Bucky expects him to say something else, but the lab stays blissfully silent apart from the sound of pencil against paper. It’s good: being in the room with someone with no expectations, who isn’t invested in him, who cares for his health but won’t push.
Steve always pushes, even when he doesn’t mean to. Especially when he doesn’t mean to. It doesn’t take much: a twitch of an eyebrow lets Bucky know what Steve is thinking, and it’s hardly ever good when Bucky gets like-
He pulls in another breath. Forces it through his teeth. “You aren’t worried I’ll stab you, too?”
“No.” The answer is immediate and calm. It even sounds like he believes it.
“Great,” Bucky mutters.
He heaves himself to his feet, causing Bruce to finally turn his head to look at him for the first time since Bucky stumbled in and curled in the chair furthest away from the door.
“I’m gonna,” Bucky says, and nods for the exit. “Find Steve, I guess. Apologize.”
“He’ll be fine with it,” Bruce tells him, already turning back to his notebook. The writing resumes. “We’ve all been where you are, James.”
“Uh-huh.” Bucky swallows. It’s true, more or less, but there’s a difference between knowing something and watching it happen. He hasn’t witnessed anyone else in the Tower freak out at the sound of a glass breaking and lurch sideways to stab his best friend in the shoulder.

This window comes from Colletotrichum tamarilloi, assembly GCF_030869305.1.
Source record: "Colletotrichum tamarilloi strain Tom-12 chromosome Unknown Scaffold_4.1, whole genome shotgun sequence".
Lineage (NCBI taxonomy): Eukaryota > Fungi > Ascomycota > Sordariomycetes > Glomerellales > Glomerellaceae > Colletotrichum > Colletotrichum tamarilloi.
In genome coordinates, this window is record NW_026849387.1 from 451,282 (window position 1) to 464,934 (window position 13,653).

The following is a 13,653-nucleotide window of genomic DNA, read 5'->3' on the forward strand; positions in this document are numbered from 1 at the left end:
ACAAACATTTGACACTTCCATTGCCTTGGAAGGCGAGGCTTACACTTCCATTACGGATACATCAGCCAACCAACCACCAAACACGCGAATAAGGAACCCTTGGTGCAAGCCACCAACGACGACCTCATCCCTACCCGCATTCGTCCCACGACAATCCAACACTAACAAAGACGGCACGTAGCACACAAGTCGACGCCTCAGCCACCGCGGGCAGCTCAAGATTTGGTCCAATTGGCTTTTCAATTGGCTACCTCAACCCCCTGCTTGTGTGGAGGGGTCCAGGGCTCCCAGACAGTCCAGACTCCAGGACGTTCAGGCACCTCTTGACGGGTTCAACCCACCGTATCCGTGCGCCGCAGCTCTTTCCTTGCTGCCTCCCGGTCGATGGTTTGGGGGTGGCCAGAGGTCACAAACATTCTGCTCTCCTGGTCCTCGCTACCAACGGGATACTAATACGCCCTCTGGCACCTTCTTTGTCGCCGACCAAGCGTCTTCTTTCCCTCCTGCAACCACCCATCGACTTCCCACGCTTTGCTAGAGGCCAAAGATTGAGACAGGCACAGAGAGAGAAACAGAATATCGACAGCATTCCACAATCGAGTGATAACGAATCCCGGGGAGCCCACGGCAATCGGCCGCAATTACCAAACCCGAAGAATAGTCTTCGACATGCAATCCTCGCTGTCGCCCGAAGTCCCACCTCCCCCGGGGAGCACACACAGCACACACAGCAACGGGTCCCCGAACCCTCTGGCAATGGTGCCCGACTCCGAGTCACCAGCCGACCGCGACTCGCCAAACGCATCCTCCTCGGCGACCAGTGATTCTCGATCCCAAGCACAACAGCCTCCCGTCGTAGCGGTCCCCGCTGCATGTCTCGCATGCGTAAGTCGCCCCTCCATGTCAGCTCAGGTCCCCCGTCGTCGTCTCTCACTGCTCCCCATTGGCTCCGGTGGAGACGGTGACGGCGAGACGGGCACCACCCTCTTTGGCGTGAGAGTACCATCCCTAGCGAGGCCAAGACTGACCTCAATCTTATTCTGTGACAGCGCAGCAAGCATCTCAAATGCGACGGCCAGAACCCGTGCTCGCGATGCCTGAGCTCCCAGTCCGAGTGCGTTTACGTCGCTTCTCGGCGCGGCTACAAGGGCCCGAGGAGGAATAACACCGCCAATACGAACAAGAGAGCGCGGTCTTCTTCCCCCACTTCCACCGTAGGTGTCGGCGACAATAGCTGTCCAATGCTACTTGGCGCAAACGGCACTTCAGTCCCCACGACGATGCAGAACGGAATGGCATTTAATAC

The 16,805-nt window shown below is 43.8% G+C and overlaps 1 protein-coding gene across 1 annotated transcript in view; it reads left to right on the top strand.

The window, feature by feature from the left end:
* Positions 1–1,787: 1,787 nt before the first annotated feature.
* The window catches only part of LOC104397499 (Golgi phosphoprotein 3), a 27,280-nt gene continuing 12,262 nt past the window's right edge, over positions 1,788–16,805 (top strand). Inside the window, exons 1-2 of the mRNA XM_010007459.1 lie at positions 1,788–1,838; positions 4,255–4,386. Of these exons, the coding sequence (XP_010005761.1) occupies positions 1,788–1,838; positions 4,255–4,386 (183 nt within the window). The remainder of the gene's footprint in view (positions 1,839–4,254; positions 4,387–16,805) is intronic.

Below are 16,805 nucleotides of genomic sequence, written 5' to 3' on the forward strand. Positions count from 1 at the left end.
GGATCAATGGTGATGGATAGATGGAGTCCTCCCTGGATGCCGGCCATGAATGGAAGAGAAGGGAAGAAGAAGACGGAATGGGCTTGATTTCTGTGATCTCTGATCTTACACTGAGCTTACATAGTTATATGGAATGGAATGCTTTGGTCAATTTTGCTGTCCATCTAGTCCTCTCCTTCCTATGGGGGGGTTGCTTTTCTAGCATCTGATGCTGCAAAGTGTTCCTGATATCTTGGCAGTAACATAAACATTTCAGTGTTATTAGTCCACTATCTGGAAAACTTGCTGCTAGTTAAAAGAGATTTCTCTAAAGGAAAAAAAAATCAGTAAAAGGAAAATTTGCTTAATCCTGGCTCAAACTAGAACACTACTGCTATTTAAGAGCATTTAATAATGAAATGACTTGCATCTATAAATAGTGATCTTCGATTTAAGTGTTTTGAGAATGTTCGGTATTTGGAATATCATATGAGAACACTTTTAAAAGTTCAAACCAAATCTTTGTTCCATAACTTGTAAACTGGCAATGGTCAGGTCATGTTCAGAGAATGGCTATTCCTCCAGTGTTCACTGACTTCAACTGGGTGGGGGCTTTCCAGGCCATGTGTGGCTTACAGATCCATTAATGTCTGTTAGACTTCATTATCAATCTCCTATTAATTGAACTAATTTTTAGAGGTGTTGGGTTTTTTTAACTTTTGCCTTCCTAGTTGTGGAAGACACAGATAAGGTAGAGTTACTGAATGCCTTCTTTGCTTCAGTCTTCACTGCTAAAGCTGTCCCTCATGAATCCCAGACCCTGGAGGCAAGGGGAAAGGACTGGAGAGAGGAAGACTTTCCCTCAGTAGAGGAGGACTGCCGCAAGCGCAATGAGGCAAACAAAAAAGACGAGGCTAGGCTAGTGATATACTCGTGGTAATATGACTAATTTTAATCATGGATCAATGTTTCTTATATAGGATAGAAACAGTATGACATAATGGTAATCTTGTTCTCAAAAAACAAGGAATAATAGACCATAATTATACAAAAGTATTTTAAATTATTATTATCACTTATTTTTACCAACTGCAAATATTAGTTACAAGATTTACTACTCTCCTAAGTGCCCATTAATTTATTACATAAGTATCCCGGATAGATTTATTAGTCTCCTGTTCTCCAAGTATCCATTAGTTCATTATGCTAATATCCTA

The door swings shut behind Bucky and he tries not to listen out for every small noise: the click the door settling into place, the near-silent rasp of the AC, a fly buzzing up around the lights.
Hyper-vigilant, the therapist had told him.
He doesn’t doubt it.
“JARVIS,” he says. He’s one of the only people in the Tower who doesn’t look to the ceiling to talk to him. “Where’s Steve?”
Bucky automatically pins where the speakers are embedded invisibly in the walls as JARVIS says, “The Captain is in the gym, Master Barnes.”
Probably breaking it to bits, Bucky thinks as he heads for the gym. The trek is free of people, which could be JARVIS’s doing, if Bucky thinks about it. He doesn’t know if he’s grateful or not.
He goes to push the door open when voices drift in from the gym. He pauses with his hand pressed against the wood, cocking a head to listen. One of the voices is Steve, audibly upset, and the other is low and balmy-
“It just takes time,” Tony says in an undertone. It sounds knowing, and Bucky finds himself wondering just how much crap he has in his past that isn’t in his file.